“Another transferable skill was the ability to assess risk and communicate this to stakeholders in addition implementing new technologies or processes to mitigate risks,” she explains. “Lastly, I relied on my experience looking at processes and identifying gaps and inefficiencies. Having those tools in my pocket has helped me provide valuable recommendations and facilitate positive change in my new role.”

Today, Rogov has used these skills to grow into a Staff Governance, Risk management, and Compliance (GRC) Analyst role at Squarespace. In this position, she’s empowered to meet with and learn from all of the talented engineers at Squarespace. And that’s not all! She’s also able to follow her own advice and constantly try and learn new things. “There's so much I want to do and so many areas where I want to improve that it’s hard to pick what to start,” she muses.

Here, Rogov shares more details about her exciting pivot, internal career mobility, and how Squarespace has supported her growth and desire to learn new things!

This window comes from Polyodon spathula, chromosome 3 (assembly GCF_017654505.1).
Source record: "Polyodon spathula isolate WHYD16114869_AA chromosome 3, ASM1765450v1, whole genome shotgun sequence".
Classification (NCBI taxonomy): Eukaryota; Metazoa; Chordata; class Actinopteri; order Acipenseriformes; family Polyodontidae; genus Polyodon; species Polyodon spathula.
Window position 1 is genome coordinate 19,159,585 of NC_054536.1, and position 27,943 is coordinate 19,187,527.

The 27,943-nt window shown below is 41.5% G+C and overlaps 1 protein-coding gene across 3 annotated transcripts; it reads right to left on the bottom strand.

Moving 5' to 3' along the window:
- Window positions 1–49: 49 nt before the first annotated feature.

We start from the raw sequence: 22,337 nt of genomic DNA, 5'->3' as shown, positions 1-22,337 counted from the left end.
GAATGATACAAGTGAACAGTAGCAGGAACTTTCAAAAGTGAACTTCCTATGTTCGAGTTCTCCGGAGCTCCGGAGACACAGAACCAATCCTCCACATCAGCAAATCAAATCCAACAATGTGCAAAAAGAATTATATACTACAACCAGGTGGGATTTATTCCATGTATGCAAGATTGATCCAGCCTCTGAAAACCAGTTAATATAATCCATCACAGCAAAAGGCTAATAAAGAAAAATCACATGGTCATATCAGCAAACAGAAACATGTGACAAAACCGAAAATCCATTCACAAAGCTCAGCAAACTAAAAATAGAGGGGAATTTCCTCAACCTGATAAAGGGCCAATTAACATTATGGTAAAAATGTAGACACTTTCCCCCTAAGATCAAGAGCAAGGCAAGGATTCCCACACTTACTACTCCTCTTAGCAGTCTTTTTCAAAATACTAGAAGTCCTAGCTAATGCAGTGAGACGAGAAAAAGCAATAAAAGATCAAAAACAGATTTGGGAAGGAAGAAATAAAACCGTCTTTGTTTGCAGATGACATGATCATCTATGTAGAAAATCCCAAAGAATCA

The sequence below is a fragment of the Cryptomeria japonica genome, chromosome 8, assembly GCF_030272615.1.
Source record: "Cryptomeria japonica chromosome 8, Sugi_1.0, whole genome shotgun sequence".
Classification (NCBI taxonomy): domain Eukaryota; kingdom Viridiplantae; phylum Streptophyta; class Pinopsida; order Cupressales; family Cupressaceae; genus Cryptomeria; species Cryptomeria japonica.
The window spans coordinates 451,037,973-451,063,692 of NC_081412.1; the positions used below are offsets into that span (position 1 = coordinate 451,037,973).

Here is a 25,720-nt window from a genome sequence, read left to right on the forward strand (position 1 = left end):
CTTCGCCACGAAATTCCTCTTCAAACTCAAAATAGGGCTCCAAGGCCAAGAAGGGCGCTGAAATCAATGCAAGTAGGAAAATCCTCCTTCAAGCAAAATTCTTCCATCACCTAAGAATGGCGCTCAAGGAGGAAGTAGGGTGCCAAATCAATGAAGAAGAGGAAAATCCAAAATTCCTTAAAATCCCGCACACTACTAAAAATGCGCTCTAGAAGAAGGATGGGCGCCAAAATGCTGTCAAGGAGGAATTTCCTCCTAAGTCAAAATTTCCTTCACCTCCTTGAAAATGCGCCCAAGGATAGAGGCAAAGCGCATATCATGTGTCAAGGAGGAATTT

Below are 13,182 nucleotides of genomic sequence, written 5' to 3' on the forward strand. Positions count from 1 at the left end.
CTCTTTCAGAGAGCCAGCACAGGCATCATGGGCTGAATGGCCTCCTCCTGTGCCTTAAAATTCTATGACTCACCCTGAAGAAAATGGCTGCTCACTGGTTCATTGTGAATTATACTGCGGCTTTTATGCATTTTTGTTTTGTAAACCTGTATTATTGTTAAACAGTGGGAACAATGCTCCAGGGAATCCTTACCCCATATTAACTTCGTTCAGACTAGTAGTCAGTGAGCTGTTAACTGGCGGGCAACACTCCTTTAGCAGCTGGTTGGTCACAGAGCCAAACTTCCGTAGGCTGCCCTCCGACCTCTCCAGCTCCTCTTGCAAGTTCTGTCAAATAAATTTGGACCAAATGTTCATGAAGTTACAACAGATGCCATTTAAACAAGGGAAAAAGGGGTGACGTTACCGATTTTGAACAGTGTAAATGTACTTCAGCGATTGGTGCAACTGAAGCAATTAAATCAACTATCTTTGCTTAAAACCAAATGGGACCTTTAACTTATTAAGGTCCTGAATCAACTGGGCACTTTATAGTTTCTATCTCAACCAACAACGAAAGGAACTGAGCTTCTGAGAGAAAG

We understand that your career started in Finance/Accounting. Please talk about that experience and when you decided to transition into tech. What were your previous roles and experiences like?

In college I majored in Accounting; I always loved the rules and that everything had to balance. I intended to become a Certified Public Accountant (CPA) when I graduated. However, in the year leading up to my graduation, the housing bubble burst and my focus became getting any internship or job that I could. I originally wanted to work in financial audit, but I was instead offered an opportunity to work in a new team focused on technology audits.  At that time, technology audits were fairly new in the industry, and most colleges didn’t even offer classes on the topic. I believed that I could apply the attention to detail required for accounting/financial audits to this new area. While I did pursue and obtain my CPA, little did I know that this internship would change the entire trajectory of my career.